Dad’s Fishing Knife

Dad’s Fishing Knife

Even though we are often people who live in the ideas in our heads we can be very concrete. Specific people, places and objects ground us in particular relationships and memories.  A knife Dad used to keep in our fishing tackle box brought it all back to me. It was a symbol of times shared together, of his fishing before my time, and of what may happen in the future. 

 

Dad’s Fishing Knife

There it was

in the tackle box

in the boot.

Sheathed in timber,

an offcut of simple grain

that he had cut

just to the size of the blade –

Dad’s fishing knife.

It had lived other lives too:

cutting fine twine for plumblines

on garden edges,

or severing coarse and wispy jute,

to stake up veges and flowers

in the garden.

But

it was the fishing knife for some years.

It had cut lines,

beheaded fish,

and gutted them.

Pippis it had prised.

There it sits now,

out of the tackle box.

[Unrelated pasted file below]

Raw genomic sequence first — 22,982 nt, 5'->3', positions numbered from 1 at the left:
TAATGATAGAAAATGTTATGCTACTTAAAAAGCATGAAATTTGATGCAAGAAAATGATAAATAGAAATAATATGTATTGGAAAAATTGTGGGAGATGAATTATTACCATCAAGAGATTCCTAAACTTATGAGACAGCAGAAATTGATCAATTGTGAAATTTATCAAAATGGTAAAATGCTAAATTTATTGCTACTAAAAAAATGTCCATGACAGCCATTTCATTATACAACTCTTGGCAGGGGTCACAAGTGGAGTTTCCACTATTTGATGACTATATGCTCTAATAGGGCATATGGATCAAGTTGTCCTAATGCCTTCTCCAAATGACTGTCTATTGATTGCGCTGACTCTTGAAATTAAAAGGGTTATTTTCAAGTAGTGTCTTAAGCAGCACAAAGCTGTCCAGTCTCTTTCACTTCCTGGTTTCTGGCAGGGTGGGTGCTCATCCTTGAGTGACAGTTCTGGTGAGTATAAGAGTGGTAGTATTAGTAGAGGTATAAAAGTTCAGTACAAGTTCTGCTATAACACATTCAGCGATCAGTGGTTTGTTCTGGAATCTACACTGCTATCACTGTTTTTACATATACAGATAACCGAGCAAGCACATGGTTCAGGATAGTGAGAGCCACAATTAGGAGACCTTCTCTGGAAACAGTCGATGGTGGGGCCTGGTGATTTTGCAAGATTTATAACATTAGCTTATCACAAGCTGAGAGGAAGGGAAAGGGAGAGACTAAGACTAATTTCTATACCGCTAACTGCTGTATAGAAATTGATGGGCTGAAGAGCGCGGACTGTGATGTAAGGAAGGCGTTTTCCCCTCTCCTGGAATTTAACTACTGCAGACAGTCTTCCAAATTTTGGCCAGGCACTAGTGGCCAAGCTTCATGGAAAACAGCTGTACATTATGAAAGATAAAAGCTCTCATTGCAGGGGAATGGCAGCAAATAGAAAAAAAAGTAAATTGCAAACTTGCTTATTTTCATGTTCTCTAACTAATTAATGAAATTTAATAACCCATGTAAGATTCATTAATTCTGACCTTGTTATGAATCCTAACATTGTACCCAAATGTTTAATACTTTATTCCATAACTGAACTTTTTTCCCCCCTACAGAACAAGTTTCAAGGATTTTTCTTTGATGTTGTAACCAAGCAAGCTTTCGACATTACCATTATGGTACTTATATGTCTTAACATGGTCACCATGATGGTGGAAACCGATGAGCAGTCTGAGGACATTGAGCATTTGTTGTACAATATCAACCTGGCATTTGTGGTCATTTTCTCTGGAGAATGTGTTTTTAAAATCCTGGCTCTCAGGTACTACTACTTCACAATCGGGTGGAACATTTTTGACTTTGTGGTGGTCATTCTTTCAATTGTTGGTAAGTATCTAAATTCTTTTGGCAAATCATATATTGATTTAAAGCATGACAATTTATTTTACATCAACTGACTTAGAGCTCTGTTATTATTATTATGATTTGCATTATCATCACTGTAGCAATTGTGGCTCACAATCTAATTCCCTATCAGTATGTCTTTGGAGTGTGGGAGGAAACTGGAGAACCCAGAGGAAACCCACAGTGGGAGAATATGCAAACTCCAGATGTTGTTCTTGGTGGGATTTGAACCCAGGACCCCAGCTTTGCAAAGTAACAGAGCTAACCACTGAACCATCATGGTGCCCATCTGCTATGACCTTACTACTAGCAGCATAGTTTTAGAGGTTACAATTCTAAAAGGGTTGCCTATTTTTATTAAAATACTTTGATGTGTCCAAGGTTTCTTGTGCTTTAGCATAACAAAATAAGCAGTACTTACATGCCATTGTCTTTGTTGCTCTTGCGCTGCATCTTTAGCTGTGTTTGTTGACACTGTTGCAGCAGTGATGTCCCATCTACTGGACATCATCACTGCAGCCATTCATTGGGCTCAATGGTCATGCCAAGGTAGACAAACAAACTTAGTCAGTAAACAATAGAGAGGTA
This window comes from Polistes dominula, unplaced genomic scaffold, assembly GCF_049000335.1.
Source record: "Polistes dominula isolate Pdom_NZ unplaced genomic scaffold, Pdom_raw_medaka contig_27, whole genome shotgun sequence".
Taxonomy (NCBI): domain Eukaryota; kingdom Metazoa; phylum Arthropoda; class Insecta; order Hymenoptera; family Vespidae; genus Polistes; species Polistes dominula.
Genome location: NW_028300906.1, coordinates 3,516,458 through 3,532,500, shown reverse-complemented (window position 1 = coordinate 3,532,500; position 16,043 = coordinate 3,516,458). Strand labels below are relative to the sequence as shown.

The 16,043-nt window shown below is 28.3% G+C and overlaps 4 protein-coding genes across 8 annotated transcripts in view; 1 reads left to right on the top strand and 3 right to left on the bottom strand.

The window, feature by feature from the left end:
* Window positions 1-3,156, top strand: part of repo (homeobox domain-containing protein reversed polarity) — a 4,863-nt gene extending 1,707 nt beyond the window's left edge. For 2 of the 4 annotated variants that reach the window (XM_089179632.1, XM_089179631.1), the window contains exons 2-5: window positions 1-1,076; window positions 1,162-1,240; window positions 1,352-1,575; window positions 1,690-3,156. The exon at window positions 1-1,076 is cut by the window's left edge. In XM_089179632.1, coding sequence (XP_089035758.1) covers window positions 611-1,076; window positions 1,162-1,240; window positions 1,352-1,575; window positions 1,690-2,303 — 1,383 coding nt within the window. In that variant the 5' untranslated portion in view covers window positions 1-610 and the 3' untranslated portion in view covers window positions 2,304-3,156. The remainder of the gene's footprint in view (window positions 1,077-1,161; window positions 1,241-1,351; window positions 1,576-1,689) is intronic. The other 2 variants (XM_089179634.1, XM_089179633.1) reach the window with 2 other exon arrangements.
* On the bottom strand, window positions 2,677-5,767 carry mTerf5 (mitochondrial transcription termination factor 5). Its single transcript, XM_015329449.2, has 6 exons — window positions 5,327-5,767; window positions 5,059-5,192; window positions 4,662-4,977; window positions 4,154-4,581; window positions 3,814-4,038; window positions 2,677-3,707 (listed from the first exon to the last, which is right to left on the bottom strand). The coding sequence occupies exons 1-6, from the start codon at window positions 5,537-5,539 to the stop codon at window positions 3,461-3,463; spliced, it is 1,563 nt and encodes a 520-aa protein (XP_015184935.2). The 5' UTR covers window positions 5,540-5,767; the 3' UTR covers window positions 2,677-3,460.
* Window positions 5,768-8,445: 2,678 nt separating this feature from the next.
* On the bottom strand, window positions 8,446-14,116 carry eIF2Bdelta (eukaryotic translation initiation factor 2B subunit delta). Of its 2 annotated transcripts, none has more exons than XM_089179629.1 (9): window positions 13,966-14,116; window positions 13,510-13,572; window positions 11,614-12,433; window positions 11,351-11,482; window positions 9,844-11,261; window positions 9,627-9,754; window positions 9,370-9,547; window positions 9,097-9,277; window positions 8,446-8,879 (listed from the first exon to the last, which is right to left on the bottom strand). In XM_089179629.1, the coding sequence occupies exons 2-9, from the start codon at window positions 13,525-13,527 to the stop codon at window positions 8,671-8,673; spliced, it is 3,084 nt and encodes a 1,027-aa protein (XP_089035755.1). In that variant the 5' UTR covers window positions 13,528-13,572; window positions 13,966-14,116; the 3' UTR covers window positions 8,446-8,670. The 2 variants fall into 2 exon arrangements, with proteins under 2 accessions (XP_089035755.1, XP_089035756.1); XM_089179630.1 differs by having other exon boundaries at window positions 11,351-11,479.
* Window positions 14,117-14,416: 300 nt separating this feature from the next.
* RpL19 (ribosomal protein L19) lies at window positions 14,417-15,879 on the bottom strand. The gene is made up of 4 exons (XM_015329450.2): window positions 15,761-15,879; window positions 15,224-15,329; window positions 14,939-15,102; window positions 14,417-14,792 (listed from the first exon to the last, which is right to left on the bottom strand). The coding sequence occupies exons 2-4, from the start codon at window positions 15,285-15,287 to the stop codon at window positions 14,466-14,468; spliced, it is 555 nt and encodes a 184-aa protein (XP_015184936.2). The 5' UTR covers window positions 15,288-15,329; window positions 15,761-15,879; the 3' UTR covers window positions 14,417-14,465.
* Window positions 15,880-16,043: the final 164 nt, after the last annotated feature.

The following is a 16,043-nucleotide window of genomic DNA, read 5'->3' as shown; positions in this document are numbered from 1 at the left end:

Tempered in a forge,

tarnished

by time and tides.

It was with us

when we first fished together

by the banks

of the Murrumbidgee River.

It had sat on the pub jetty

of Merimbula Lake,

while we had fought off crabs

so tailor schooling by

could bite on our lines.

The handle of that knife

holds memories to its hilt.

They are reminders of Dad

The

one I first dropped a line with.

And now,

here it is,

Dad’s fishing knife,

slicing through

the marrows of my memory.

It awaits

The next fish

With one fisherman down.

 

 

 

Simon C.J. Falk 8 February 2014

 

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